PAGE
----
Digital content gateway helping online retailers boost sales

Content Llama ‘bridges the product content gap between suppliers and retailers’

Content Llama founders Joleen Looney and Karina Kelly. Photograph: Andrew Downes

Online shopping has become a way of life for today’s consumers who expect crisp images and good product descriptions to pop up with a single click. However, not all online shops deliver on these basic merchandising requirements and poorly displayed information can put potential buyers off.

Compounding the problem is that collating content is time consuming and costly, particularly for retailers with large inventories that need constant updating.

Aiming to solve both problems is product display infrastructure start-up Content Llama, which takes the marketing materials produced by brands, formats the information to suit individual retailers' websites and delivers it ready to publish.

"We bridge the product content gap between suppliers and retailers by taking messy files full of different images and descriptions and making it all eTail ready," says Karina Kelly, who cofounded Content Llama with Joleen Looney in 2019.


Big headache

Kelly has a background in marketing and ecommerce while Looney worked in business development for 14 years. The third member of the management team is chief technology officer Dominic O'Toole, who spent a large part of his career in software development with blue-chips companies such as IBM and Nokia.

“A big headache for retailers when starting a website or updating an existing one is getting products onto their platform. This is even more of an issue now as retailers need to make more products available online and may be down staff due to Covid,” says Kelly.

“There is no systematic way for a retailer to gather, organise and transform content from hundreds of brands for the thousands of products they carry.

“At the moment, this can involve maybe 50 steps and dozens of different channels. As a result, retailers are left with a process that is slow, manual, costly, and rife with gaps and errors. We automate the task, give completion timelines of days rather than weeks and our gateway can work remotely to keep new products constantly flowing to our customers’ websites.

“Most players already in this space deal with different parts of the content workflow, such as helping brands to distribute their content. What makes us different is that we are 100 per cent focused on getting content into the retailer’s workflow in the format they require,” Kelly adds.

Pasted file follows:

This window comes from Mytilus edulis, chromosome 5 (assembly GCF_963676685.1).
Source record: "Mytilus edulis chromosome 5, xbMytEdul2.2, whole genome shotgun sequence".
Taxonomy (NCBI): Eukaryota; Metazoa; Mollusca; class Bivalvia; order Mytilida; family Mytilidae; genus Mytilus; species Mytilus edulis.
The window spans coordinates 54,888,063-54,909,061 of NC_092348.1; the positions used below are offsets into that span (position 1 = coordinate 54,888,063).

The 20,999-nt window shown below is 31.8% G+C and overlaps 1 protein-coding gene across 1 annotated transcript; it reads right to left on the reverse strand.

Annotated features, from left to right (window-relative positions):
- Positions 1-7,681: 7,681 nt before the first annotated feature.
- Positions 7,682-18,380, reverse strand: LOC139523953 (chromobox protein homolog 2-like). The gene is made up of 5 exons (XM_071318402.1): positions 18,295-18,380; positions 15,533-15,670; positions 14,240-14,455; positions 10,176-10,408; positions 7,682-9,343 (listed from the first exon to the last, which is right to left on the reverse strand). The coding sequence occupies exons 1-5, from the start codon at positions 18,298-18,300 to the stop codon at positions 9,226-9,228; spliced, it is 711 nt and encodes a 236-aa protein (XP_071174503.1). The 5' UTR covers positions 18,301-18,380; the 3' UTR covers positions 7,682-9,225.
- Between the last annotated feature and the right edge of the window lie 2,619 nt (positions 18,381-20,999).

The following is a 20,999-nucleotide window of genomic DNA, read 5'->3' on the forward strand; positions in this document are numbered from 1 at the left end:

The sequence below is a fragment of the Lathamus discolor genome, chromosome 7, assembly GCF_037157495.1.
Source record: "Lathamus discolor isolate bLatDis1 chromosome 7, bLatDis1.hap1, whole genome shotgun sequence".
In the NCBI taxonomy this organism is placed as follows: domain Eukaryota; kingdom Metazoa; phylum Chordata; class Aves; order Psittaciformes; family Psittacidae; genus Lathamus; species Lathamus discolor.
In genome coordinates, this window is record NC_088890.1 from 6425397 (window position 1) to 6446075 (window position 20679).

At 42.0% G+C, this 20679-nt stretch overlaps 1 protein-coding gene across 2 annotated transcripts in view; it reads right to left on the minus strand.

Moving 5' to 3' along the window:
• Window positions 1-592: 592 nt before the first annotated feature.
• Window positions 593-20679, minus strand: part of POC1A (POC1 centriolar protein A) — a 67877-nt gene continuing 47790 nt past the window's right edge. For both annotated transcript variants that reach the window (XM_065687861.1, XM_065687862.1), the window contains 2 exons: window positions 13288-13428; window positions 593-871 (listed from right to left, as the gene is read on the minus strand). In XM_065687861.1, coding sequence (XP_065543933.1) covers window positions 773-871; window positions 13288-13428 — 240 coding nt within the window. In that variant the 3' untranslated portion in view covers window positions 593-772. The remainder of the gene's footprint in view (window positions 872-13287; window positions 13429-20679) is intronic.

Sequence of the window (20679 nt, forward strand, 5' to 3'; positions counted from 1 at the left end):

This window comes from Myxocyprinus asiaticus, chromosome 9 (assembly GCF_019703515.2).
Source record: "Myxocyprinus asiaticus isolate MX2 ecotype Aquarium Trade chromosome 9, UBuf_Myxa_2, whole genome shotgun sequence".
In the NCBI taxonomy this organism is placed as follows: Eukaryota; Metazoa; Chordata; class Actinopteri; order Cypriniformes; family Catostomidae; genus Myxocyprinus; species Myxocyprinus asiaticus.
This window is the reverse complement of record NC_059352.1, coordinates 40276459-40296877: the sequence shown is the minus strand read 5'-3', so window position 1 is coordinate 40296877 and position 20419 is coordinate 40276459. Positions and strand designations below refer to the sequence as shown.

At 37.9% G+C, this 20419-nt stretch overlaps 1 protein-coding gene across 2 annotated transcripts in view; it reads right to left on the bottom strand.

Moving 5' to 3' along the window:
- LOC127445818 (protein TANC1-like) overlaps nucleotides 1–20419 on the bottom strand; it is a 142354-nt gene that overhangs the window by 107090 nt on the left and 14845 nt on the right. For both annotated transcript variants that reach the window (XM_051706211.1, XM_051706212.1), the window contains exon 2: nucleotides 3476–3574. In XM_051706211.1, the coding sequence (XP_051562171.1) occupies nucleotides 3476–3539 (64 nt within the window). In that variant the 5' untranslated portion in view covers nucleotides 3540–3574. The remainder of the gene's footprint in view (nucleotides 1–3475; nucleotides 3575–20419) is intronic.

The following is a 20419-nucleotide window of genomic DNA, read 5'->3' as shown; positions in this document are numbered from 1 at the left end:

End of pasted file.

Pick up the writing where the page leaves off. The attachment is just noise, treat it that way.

Content Llama was launched in February this year and its initial target market was online sports/outdoor fashion retailers turning over more than €5 million a year.

With the arrival of coronavirus, however, the company added the pharmacy sector as a second income strand and Kelly says it has gained traction very quickly.

So far, the company has signed several flagship clients including Aer Rianta, Lifestyle Sports and a pilot with US retailer Moosejaw, which is owned by Walmart.

Customised packages

Content Llama operates a subscription-based revenue model based on volume and the level of product detail required. Costs start at €795 a month for the “Baby Llama” subscription with customised packages for larger operators.

The company’s potential clients are global and range from high-street pharmacies to international retailers and there are more than 10,000 potential customers for the company in the sports/outdoor fashion sector alone.

“Our system leaves online retailers free to prioritise other things knowing that quality content is reaching their site with speed and consistency,” says Kelly whose company’s service sits within the €46 billion digital commerce software market that is growing at about 12 per cent year on year.

Content Llama now employs 10 people and operates as a distributed team with employees in Donegal, Kerry, Galway, Kilkenny, Dublin and the Ukraine.

To date roughly €500,000 has been invested in the business between founder equity, angel investment and HPSU funding. The company, which is in the process of preparing for another funding round, has also received support from Enterprise Ireland's New Frontiers programme and the NDRC.